Having said that, the ambiguity sometimes got a little annoying, if not downright insulting at times. Matthew Weiner says in a post-season interview conducted by Alan Sepinwall that not only did Joan land the Avon account, but that he assumes the audience understands that. This has always been the major flaw in Mad Men‘s writing and the problem that arises when subtlety and ambiguity are goals for the show: the writers sometimes lose track of what’s in their heads and what’s on the page. We’re reminded of either the commentary track or the “Inside Mad Men” video on “My Old Kentucky Home,” where Matthew Weiner goes on and on about what Betty and Don are thinking as they kiss each other at the end of Roger’s party; important, insightful bits of character information that inform the scene and put it in context – none of which appeared onscreen or would be knowable in any way by the audience. On the one hand, we appreciate a show that expects the audience to keep up and figure things out along the way without being spoonfed. On the other hand, the show’s pacing problems grew to epidemic proportions this season and it seems to us we could have been spared 30 seconds of  Dick Whitman’s Whorehouse Frolics in order to get one short line informing us that the most important and dangerous thing Joan did all season actually paid off for her.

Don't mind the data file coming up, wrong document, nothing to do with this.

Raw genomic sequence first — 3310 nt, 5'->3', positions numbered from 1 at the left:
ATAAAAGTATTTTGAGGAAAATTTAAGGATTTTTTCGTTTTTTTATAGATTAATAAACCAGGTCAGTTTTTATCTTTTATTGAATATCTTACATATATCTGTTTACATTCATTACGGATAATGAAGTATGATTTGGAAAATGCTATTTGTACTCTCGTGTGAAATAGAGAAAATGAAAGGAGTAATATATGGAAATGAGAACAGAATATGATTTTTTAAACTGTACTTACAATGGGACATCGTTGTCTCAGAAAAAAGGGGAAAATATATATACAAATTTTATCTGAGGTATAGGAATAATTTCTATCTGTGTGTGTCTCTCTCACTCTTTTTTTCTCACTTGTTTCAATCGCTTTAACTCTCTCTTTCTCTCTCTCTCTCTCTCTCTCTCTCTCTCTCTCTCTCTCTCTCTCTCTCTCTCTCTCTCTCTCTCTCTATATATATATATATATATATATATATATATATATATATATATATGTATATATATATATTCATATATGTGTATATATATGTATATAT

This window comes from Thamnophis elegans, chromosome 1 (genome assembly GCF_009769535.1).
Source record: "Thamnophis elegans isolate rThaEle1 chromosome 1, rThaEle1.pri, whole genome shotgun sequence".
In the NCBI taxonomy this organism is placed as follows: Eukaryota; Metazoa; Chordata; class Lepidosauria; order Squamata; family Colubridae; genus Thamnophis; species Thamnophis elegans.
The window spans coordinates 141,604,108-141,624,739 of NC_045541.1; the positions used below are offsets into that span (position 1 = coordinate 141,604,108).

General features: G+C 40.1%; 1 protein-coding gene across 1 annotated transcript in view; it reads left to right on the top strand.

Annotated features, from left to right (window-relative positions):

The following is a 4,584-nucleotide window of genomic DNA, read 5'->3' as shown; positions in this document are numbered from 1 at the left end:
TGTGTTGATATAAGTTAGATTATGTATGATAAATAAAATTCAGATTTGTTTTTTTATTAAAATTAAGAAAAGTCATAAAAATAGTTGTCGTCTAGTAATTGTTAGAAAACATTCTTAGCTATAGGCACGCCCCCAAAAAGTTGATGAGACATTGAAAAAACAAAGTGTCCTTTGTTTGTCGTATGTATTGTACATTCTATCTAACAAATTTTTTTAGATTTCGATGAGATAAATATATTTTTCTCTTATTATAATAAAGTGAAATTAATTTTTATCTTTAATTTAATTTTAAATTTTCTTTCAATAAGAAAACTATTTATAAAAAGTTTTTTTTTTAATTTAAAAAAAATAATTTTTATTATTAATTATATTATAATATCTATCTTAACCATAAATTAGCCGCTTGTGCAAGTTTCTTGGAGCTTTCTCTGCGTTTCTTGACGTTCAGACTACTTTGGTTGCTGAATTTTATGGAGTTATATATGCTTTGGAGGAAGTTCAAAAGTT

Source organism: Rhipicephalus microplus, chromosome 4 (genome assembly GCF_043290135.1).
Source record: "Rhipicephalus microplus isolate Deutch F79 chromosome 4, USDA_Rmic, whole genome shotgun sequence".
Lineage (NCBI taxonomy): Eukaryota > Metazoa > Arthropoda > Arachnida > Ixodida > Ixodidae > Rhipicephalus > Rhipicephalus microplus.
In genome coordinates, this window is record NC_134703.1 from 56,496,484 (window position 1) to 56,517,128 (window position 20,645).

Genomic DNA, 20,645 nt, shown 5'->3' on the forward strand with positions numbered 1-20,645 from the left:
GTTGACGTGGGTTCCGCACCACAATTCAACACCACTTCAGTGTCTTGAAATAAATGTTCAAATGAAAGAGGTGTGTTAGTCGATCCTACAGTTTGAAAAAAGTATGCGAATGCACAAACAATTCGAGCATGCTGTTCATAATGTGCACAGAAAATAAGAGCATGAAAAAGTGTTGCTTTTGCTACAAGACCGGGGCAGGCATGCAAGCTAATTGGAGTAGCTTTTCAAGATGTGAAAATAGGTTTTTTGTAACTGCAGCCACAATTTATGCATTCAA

...one of the things this analysis makes apparent is the extent to which many of the show's ticks are stalling tactics: flashbacks take up time in a story that would otherwise run short, which explains their haphazard appearances. Also: the tendency to omit crucial information that exists in the same universe as the telegraphing of thematic content: we won't tell you basic information, but we will make very sure you understand the obvious and not-complex theme we want you to take away from the scene.

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